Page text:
The NGC Universal ID is a four digit alphanumeric that groups coins based on a unique combination of date, mintmark, denomination and striking process (MS, PF, or SP). These IDs are a simple organization of all coins prior to variety attribution and grading.
The 1921-dated Morgan dollars, struck after a hiatus lasting more than a decade and a half, show a number of small design changes from their predecessors. In 1910, the old hubs used to make Morgan dollar dies had been destroyed, as the Mint had seen no need for them in the future. The revised Morgan dollar design of 1921 is properly credited to Morgan, though as Q. David Bowers notes, John R. Sinnock also played a role.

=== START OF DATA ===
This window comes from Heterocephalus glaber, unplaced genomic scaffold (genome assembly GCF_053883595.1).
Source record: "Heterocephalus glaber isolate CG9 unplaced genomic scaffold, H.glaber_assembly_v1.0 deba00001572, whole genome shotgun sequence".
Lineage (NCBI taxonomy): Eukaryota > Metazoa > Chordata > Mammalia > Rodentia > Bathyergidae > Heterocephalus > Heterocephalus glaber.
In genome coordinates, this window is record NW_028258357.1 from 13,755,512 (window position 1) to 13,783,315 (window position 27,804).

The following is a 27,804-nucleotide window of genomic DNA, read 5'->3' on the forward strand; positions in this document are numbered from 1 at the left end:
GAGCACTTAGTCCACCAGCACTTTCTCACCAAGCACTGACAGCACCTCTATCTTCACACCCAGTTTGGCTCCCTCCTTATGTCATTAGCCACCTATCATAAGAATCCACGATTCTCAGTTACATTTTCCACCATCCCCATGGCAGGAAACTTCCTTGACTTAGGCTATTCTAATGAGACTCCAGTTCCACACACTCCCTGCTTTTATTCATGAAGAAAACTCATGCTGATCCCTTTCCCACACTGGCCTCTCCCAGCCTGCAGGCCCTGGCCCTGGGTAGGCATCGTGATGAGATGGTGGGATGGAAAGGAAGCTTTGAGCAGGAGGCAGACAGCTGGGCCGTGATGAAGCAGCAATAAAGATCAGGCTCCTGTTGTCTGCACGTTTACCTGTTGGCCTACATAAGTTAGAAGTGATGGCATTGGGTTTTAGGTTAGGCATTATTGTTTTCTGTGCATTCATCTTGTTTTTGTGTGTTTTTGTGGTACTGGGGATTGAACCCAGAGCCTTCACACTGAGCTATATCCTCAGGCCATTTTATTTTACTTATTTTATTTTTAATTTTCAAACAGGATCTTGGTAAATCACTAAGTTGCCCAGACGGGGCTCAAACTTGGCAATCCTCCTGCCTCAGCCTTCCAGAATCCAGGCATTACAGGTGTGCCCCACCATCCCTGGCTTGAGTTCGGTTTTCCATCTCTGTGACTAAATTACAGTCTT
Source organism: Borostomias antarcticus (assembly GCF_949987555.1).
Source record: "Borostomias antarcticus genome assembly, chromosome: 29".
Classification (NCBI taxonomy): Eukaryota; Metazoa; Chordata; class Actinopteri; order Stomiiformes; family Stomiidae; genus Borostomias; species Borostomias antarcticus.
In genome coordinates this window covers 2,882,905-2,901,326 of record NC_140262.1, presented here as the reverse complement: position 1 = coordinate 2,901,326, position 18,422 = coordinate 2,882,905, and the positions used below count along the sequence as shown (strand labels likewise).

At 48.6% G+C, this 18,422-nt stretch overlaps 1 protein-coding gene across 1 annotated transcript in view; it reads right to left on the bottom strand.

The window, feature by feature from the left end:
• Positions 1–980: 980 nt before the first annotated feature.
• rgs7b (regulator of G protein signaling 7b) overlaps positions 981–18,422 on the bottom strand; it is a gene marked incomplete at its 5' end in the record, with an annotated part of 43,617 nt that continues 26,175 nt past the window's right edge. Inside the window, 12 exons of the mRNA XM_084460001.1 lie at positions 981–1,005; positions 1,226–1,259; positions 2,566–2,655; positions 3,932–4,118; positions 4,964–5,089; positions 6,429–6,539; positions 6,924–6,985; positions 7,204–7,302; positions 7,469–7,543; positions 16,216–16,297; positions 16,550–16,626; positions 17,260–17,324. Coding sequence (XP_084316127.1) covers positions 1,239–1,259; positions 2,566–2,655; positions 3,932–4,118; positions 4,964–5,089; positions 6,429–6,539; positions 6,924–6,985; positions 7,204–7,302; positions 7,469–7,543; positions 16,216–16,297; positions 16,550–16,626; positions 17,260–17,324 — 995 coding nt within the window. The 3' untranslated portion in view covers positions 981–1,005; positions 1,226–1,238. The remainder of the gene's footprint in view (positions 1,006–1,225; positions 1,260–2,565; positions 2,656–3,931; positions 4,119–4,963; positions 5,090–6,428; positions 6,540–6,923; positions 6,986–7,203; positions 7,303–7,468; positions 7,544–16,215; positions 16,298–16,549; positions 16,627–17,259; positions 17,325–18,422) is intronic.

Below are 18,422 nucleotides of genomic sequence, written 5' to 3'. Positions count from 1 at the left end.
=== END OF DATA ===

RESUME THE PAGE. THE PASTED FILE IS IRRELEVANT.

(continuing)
NGC population figures reveal an abundant supply of coins through near-Gem, after which the number of specimens decreases significantly. The 1921-D tends to be weakly struck. David Bowers (2005) writes: "Sharply struck pieces are in the distinct minority and will require extensive cherrypicking to find."
Prooflike 1921-D dollars are more a matter of chance rather than intention, meaning, that they are probably a result of the use of new dies rather than polishing previously used ones.
Description and Analysis courtesy of Heritage Auctions and may not be republished without written permission.
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